" Odd book. Interesting albeit very far fetched premise, meh on the execution. Ending super rushed. 2.5 stars but i'll round up for the quick read. "

  • 4 out of 54 out of 54 out of 54 out of 54 out of 5 Lisa Smith | 12/15/2013

    " Cute and different... makes you think about some things... "

  • 3 out of 53 out of 53 out of 53 out of 53 out of 5 Deborah | 11/27/2013

    " This was a one day read - since I often feel invisible the title pulled me in. This is just a funny little read about maybe changing up things in your life - doing some good and then hopefully you too will finally be noticed again by your family. "

  • 3 out of 53 out of 53 out of 53 out of 53 out of 5 Joan Seaman | 9/21/2013

    " Entertaining and funny "

  • 4 out of 54 out of 54 out of 54 out of 54 out of 5 Janice | 5/6/2013

    " Enjoyable, quirky read. "

  • 4 out of 54 out of 54 out of 54 out of 54 out of 5 Clkaric | 4/4/2013

    " I really enjoyed this book! Short but sweet. What a great (and fantastical) premise and an important message. "

  • 5 out of 55 out of 55 out of 55 out of 55 out of 5 Deborah Agrafojo | 2/16/2013

    " This would be a great BC novel. There are so many conversations here! Great characters - easily relatable. "

  • 4 out of 54 out of 54 out of 54 out of 54 out of 5 Bernice Noble | 2/14/2013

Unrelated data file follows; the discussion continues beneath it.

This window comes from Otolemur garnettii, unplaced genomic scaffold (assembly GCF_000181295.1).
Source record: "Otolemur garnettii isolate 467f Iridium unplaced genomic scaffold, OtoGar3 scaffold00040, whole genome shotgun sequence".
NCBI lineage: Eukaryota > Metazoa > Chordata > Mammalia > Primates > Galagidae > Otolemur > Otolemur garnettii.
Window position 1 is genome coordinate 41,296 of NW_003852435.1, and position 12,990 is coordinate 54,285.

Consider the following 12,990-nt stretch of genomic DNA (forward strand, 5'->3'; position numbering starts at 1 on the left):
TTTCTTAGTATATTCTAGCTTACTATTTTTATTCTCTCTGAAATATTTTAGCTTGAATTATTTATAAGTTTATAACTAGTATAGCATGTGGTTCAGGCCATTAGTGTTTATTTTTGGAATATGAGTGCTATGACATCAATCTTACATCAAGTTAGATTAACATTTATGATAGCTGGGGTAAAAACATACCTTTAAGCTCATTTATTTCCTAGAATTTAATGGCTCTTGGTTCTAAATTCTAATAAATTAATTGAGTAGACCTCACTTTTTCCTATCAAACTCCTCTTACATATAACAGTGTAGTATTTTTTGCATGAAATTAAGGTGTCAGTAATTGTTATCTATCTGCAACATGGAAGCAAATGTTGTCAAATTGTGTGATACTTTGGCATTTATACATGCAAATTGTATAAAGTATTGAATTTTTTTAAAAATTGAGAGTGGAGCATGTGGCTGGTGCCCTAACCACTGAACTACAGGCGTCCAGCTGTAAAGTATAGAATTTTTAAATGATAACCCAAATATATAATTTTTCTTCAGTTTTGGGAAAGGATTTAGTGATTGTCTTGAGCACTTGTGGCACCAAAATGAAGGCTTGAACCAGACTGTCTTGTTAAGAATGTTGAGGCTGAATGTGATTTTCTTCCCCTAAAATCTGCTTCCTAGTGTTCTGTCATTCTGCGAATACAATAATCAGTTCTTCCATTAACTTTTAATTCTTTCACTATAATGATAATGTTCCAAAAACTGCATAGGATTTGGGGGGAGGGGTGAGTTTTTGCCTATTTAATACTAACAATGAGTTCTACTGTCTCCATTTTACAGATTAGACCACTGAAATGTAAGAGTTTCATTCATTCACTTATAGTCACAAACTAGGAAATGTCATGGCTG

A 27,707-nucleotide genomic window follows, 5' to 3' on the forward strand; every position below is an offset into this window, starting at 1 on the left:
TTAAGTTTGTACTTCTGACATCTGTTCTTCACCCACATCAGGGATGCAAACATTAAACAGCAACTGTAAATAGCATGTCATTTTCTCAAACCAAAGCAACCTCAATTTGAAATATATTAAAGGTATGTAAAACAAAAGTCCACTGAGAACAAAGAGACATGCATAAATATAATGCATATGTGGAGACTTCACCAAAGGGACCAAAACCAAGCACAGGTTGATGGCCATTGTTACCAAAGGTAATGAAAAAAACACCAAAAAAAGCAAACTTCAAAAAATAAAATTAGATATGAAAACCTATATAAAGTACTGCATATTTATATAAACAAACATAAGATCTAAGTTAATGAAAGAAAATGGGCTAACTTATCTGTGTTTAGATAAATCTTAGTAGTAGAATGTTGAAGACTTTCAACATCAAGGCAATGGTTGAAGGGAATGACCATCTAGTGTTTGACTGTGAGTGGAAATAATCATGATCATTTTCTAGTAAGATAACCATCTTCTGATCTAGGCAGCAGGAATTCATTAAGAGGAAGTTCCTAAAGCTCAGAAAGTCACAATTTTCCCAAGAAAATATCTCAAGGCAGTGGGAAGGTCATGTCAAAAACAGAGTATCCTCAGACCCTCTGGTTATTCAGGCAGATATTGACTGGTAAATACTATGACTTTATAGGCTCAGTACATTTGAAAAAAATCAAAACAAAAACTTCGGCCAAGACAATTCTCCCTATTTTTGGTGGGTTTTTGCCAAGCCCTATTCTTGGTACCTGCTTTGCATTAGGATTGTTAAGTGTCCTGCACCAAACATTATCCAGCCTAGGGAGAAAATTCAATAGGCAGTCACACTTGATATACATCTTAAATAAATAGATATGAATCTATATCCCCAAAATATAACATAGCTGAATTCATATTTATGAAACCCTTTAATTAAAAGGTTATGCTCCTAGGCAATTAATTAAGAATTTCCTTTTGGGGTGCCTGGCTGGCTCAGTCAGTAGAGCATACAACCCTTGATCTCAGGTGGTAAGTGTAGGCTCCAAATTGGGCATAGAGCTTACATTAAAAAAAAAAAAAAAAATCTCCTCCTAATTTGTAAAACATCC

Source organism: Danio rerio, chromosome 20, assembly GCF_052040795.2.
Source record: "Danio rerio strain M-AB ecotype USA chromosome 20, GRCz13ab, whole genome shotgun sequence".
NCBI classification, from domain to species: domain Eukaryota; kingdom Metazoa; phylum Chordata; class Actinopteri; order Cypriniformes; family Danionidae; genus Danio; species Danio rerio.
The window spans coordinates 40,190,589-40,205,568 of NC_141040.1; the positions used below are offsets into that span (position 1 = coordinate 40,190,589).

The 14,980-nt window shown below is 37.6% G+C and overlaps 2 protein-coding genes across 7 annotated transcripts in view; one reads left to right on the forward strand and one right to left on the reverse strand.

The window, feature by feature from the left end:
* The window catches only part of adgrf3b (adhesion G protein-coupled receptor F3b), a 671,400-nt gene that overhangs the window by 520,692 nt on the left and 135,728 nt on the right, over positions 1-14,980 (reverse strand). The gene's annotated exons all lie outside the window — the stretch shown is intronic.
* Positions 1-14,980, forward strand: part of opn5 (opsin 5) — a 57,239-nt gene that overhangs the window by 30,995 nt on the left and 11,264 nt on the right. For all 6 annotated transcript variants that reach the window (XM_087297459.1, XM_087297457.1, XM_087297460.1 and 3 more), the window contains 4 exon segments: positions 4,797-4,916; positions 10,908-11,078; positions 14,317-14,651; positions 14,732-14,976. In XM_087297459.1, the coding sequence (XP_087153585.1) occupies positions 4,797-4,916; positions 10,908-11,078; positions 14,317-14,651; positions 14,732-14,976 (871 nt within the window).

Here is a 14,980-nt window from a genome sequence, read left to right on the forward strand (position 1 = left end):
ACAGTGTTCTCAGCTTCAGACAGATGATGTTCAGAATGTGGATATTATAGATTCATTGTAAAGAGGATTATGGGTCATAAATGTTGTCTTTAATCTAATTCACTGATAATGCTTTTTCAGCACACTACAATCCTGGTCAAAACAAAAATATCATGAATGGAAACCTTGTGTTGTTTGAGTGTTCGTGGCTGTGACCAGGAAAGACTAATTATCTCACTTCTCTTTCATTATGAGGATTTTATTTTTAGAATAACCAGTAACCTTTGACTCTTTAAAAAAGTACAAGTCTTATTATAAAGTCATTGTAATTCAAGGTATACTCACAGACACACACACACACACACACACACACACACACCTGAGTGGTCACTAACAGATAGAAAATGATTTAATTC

" This an excellent book that points out in a very funny and also a serious way that all women feel invisible at times. "

  • 4 out of 54 out of 54 out of 54 out of 54 out of 5 Julianne Adams | 1/15/2013

    " this is such a fun read! I loved it! "

  • 4 out of 54 out of 54 out of 54 out of 54 out of 5 Anne | 11/24/2012

    " Deliciously satirical and laugh out loud funny! Recommended for all - not just menopausal women. "

  • 3 out of 53 out of 53 out of 53 out of 53 out of 5 Patti | 6/10/2012

    " This a cute little book, give it about 90 pages, then you'll be glad that you read it! "

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About the Author

Jeanne Ray is the New York Times bestselling author of Julie and Romeo and four other novels. She worked as a registered nurse for forty years before she wrote her first novel at the age of sixty. She lives in Nashville, Tennessee with her husband and her dog, Red.

About the Narrator

Coleen Marlo is an AudioFile Earphones Award–winning narrator who has been nominated for an Audie Award twice, winning in 2011. She has been awarded three Listen-Up Awards from Publishers Weekly, an AudioFile Audiobook of the Year Award in 2011, and was named Audiobook Narrator of the Year for 2010 by Publishers Weekly. She is a member of the prestigious Actors Studio and taught acting for ten years at the Lee Strasberg Theatre & Film Institute. Marlo is a proud founding member of Deyan Institute of Voice Artistry and Technology.